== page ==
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Between 2010 and 2019, ETR&D experienced increased publication of a specific type of research that does not provide useful knowledge to the instructional design field. This type of research is research to prove, which entails pitting an incumbent, “traditional” learning experience against a new, innovative learning experience that lacks maturity. Additionally, under closer inspection, these new, innovative learning experiences show significant gaps of good design judgment, in terms of their alignment with the instructional theory framework. This type of research robs the instructional design field of important and useful data associated with effectiveness, efficiency, and appeal outcomes. To provide evidence for our claims, we reviewed 39 ETR&D articles between 1980 and 2019 and 41 articles in non-ETR&D journals between 2009 and 2018 that represented traditional instruction comparisons. Our conclusion is that a change in ETR&D editorial policies around 2010, such as reviewers having more power than editors in determining which papers get published, led to the unintended consequences this paper reports. We provide recommendations for addressing this situation.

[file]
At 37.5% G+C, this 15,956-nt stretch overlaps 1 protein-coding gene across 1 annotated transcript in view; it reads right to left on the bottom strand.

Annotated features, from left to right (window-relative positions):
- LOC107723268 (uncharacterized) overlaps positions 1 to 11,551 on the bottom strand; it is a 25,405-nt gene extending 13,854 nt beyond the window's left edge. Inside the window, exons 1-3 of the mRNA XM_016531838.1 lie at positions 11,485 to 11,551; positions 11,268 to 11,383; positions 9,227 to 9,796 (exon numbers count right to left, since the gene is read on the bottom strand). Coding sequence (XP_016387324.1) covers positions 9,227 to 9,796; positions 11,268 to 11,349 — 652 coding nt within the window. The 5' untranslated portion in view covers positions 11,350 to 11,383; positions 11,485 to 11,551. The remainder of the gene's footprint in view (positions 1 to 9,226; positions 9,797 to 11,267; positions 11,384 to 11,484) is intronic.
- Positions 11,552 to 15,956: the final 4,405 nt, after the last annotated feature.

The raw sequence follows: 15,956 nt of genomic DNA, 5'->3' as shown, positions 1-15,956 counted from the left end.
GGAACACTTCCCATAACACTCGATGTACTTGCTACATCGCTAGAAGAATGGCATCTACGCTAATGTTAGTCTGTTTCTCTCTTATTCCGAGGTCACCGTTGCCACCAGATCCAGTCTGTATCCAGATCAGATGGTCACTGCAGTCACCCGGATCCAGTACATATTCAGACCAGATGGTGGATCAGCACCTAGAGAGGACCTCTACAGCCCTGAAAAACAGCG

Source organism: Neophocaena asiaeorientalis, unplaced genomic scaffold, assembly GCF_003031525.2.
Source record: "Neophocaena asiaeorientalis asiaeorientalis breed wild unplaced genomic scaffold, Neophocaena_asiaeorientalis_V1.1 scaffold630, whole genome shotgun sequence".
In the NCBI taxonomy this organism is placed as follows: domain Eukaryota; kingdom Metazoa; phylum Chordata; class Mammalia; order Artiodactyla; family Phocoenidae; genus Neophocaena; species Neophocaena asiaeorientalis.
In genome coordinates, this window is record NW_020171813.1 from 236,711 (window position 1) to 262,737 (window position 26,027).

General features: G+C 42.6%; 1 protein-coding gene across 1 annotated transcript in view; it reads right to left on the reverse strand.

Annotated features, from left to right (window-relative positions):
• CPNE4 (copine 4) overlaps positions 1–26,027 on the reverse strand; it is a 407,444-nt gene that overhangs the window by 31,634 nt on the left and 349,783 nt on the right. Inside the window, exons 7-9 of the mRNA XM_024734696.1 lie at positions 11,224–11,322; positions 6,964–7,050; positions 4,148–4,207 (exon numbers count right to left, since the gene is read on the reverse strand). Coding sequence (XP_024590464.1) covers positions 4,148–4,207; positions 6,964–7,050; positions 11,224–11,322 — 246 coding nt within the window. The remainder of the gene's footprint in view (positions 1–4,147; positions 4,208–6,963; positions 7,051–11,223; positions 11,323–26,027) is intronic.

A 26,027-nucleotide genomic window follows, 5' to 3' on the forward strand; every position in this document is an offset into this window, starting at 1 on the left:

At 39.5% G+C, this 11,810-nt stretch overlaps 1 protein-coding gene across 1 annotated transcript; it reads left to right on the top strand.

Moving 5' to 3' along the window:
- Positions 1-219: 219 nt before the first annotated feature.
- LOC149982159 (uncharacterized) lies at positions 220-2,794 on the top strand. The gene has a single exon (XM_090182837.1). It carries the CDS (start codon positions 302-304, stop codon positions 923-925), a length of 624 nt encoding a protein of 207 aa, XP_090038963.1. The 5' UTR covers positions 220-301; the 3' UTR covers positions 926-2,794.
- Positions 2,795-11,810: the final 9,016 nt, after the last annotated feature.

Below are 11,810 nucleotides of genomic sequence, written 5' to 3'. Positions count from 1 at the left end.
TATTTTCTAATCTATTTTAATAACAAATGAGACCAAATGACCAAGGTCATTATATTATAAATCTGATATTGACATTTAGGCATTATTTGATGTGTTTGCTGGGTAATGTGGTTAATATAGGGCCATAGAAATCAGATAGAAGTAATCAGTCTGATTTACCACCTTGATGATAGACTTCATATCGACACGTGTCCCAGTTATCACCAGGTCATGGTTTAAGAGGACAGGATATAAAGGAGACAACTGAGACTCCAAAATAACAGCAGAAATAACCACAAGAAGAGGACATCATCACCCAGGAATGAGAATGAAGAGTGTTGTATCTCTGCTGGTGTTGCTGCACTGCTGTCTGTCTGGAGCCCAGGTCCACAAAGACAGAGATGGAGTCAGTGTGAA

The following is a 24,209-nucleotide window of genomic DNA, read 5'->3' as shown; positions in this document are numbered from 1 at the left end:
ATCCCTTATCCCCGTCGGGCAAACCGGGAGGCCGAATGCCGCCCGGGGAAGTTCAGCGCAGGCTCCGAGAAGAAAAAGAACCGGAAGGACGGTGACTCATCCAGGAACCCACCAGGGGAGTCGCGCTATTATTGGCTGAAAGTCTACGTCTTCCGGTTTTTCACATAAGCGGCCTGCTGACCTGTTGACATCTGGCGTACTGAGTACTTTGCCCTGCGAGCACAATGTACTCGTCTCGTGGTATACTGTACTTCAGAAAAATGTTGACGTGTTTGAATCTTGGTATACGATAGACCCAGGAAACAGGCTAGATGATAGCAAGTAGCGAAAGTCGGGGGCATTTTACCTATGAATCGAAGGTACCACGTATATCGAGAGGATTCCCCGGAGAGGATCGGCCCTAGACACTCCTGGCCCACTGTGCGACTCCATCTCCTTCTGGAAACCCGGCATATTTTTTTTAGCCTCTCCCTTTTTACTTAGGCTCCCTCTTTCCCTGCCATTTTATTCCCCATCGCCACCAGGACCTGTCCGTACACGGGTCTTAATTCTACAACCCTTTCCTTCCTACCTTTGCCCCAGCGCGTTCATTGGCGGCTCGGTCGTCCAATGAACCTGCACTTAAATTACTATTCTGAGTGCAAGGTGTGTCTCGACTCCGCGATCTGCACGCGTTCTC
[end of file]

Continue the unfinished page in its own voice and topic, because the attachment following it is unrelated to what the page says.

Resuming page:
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This is a post‐peer‐review, pre‐copyedit version of an article published in Educational Technology Research & Development. The final authenticated version is available online at